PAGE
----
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My parents live apart and can’t agree arrangements for me

My parents live apart and cannot agree arrangements for me

When parents live apart or separate, they can find it hard to agree on important arrangements such as who you should live with and how much time you should spend with each of them. Sometimes, they will ask the court to help them agree what is best. These types of family court decisions are known as ‘private law’ court proceedings.

We know that this can be a really hard time for you and that you may feel unsure about what is going to happen next. Remember, whatever is happening to you and your family right now is not your fault. Your Cafcass worker, anyone who you speak to at Cafcass and the family court will listen to you and try to help. 

Here is some information for you about what might happen when your family goes to court and who can help you. 

A young boy with a basketball


One of your parents or carers has asked the family court to help them to make a decision about something important that affects you. This might be about who you should live with or how much time you should spend with each of your parents. 

Parent carer family member

The Court

A family court is not the same as a criminal court. Criminal courts consider whether someone has broken the law. Family courts do not do this. If your parents live apart or are separating, the family court helps them to decide what is best for you and your family.    

The court will decide a date for a meeting to discuss the decision about you. This is called a ‘hearing’.

A judge is an important person in the family court. They listen to information about you and will make the decision about what is right for you. You can ask to speak to them or write a letter

Cartoon of family court


When it has looked at what your parents or carers want to happen, the family court might ask us to help. Our workers are called Family Court Advisers. They help adults work out things like who should look after you and who you should spend time with. They will also talk to other people who may be involved with your family to find out whether they have any information that the court may need to know when it decides what is best for you.

Our workers are there to make sure that your voice is heard and that decisions are taken in your best interests. Cafcass and the courts will help you and your family in the safest way possible. We also try to do this as quickly as we can but unfortunately, some decisions in the family court can take longer than we or the other people involved in the court would like.

Our workers will write a report to the court to tell them about your situation. 

Cartoon of child drawing with their Cafcass officer


Your parents and our worker will attend court and they will speak to the judge about what they think will be best for you. You will not need to attend the court hearing. The judge will read the report and hear from your parents. They will decide whether they have enough information to make a decision. Once they have decided, they will write their decision down – this is called a court order.

Family Court Judge

Section 7 Report or child impact report

If the court needs more information before it can make a decision, they will ask us to complete a more detailed report about what life is like for you, what you hope for and what your wishes and feelings are. The family court adviser will come to meet you and may also ask to speak to other people who know you well like your school or other family members.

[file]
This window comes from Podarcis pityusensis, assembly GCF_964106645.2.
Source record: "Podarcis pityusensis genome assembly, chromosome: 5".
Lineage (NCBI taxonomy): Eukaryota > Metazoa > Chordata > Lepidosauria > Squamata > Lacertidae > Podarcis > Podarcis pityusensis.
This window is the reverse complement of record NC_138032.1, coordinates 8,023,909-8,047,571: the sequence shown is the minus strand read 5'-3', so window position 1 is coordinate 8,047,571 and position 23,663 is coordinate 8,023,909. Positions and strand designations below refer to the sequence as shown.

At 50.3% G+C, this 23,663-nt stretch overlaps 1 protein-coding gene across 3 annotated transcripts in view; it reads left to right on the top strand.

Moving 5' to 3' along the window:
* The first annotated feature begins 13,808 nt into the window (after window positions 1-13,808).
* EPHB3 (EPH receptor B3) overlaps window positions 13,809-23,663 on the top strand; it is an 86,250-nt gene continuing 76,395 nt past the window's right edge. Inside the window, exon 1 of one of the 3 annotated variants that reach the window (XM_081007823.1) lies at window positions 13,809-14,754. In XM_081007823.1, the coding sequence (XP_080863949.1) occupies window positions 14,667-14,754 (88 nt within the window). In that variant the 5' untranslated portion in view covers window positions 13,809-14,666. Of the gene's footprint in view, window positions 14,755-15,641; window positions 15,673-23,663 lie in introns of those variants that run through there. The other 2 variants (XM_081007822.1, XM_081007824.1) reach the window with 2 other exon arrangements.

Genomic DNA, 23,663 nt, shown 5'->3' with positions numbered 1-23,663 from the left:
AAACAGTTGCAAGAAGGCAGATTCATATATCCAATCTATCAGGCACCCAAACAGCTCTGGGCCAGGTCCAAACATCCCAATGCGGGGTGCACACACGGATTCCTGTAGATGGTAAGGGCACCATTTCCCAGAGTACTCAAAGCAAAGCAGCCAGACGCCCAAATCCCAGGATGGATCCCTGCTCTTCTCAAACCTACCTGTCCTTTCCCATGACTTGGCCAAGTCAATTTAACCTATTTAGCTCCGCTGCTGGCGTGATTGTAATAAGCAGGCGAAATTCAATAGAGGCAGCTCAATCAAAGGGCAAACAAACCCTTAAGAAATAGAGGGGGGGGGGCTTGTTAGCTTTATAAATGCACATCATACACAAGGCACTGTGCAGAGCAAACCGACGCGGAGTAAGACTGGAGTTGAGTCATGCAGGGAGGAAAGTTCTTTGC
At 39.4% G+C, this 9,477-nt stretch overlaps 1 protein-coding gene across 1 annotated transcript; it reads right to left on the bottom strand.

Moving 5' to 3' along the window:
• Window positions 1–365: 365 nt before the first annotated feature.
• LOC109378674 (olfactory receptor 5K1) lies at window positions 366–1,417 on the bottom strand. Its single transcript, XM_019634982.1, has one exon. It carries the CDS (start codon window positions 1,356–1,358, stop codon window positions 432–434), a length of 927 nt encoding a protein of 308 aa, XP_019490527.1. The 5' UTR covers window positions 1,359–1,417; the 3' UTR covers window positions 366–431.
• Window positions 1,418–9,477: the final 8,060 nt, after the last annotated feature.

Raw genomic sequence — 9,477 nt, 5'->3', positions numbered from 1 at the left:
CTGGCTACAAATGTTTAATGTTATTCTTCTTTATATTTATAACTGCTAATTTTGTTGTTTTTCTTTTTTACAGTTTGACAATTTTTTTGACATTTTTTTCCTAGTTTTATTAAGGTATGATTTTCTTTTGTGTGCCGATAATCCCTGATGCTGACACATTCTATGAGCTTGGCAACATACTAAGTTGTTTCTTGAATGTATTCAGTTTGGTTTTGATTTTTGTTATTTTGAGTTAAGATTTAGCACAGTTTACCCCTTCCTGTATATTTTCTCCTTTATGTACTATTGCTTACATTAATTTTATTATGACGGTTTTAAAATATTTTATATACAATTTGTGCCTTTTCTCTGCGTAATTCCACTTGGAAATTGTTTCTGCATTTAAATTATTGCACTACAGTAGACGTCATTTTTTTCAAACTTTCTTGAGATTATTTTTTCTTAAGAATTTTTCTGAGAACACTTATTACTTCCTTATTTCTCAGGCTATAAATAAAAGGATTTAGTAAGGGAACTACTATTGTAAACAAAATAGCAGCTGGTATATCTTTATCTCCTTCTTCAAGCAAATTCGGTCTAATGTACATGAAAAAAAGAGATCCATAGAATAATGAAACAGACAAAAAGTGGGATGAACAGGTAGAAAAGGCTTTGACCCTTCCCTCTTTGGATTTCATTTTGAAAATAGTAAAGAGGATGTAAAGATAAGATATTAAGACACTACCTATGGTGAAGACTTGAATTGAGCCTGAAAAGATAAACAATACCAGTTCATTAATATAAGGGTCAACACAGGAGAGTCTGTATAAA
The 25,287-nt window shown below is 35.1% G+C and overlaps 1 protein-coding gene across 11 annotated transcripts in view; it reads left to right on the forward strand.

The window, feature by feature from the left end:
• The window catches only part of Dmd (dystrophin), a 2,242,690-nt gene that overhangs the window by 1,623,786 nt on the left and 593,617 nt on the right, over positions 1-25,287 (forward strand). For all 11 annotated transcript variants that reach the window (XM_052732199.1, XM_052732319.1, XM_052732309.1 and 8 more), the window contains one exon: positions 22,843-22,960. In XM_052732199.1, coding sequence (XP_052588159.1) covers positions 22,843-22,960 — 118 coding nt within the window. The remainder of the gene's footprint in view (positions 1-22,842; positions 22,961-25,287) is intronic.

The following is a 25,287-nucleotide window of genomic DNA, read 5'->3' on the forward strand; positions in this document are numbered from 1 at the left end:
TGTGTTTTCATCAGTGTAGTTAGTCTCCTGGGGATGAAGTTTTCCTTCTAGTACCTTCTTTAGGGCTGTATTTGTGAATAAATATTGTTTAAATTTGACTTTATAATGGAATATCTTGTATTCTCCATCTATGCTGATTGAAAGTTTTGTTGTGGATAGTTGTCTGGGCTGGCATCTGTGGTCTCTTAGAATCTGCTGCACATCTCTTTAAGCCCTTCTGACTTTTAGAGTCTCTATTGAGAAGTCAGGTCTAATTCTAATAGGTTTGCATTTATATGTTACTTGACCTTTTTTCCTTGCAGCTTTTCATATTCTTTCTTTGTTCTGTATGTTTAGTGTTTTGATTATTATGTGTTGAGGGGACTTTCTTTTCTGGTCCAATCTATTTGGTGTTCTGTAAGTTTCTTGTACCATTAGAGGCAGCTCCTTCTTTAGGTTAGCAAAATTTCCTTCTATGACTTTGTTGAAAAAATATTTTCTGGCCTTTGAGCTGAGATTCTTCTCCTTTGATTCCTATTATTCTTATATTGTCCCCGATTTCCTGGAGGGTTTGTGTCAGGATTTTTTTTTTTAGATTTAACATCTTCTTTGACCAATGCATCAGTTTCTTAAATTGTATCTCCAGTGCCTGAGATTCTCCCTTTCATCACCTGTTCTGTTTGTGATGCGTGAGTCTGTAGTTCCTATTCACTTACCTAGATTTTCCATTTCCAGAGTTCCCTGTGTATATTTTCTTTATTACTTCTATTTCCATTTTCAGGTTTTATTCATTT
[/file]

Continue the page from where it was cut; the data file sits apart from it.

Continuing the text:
A cartoon of a Cafcass worker talking to a Dad and his son

Before the court hearing

We think it is very important that you understand what we are going to say to the court and why. Your family court adviser will make time to explain their thinking to you and ask what you also think about their recommendations. It is important that your words about this are written into the report to the court so the judge can see them. Sharing our recommendations with you is a very important part of our work with you.  

You can ask your family court adviser any questions you might have.  

A Cafcass worker and young boy chat on two chairs

Can I speak to the judge?

Our worker will ask you if you would like to write a letter to the judge or draw a picture for them if you think this might help them to understand your wishes and feelings about what is happening to your family. You do not need to meet the judge, but if you would like to meet them, then you can ask our worker to let the judge know. The judge will decide if this is okay and when this could happen.

Who decides?

At the court hearing, the judge will make a decision about what is best for you. They will know your wishes and feelings but will also think about all the other information they have heard from your parents and from the family court adviser.

Find out more

Would you like to find out what other children and young people think of the family courts? 

A young girl sits and smiles while talking to a woman

Feedback from a child with whom we have worked

“I am happy I got to say what I wanted and what my wishes are and was good to know that the judge and my family would hear these too. This helped me a lot. My Cafcass worker helped me tell everyone what was a good plan for me and how I felt about this.”

Find out why feedback is so important to us and how to provide it here